If you're doing that already, you shouldn't have any problems. If possible, make the obedience classes a family thing so you can all get involved in her training. I think the fact the kids are taking such an interest in the dog is great & goes a long way towards treating them respect for other animals. I've seen several young kids handling their dogs both in obedience classes & the show ring. Some of them are better handlers than the adults. :educated:

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  6. #4
    sarah's Avatar
    sarah is offline Senior Member
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    DefaultRe: Kids giving commands

    Some of them are better handlers than the adults.
    I think that's because kids and dogs just bond so well together - my sister is only 15 but her and Milly have something special. Milly will do ANYTHING for her and vice versa.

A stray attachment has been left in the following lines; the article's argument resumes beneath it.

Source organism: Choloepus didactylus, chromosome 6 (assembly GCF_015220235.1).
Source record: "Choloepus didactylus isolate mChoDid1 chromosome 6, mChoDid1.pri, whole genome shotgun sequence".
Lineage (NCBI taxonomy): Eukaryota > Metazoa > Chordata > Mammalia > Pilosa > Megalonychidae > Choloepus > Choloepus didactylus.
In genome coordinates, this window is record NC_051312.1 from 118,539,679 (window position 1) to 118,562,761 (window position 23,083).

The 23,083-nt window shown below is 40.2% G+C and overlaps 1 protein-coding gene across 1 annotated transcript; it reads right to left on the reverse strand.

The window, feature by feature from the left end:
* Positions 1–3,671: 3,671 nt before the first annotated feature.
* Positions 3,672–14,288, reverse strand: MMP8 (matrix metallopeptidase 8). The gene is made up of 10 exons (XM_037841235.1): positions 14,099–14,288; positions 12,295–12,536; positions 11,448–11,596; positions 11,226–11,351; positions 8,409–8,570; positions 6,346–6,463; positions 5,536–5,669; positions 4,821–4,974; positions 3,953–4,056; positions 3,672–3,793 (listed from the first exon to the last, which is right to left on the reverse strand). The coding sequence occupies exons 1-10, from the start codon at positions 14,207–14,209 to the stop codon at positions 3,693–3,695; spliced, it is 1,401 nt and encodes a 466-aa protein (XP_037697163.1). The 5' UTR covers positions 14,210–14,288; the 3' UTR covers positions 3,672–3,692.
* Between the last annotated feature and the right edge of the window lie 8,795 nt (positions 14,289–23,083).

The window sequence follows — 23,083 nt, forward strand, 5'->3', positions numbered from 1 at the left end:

Having confidence that your older kids one day can walk Hazel without supervision if needed and you don't have to worry about the dog or kids acting up is something that I would want to strive for - kids and animals always have a special something together and you want that to grow with your crew NOT suffocate it. If you constantly nag them about laying off on the commands without giving them time to do the commands too they may lose interest in Hazel and you wouldn't want that either.

    Also - kudos to you having 4 kids and a puppy!
    Sarah & Milly - Sydney Australia






  7. #5
    LovnHazel is offline Junior Member
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    DefaultRe: Kids giving commands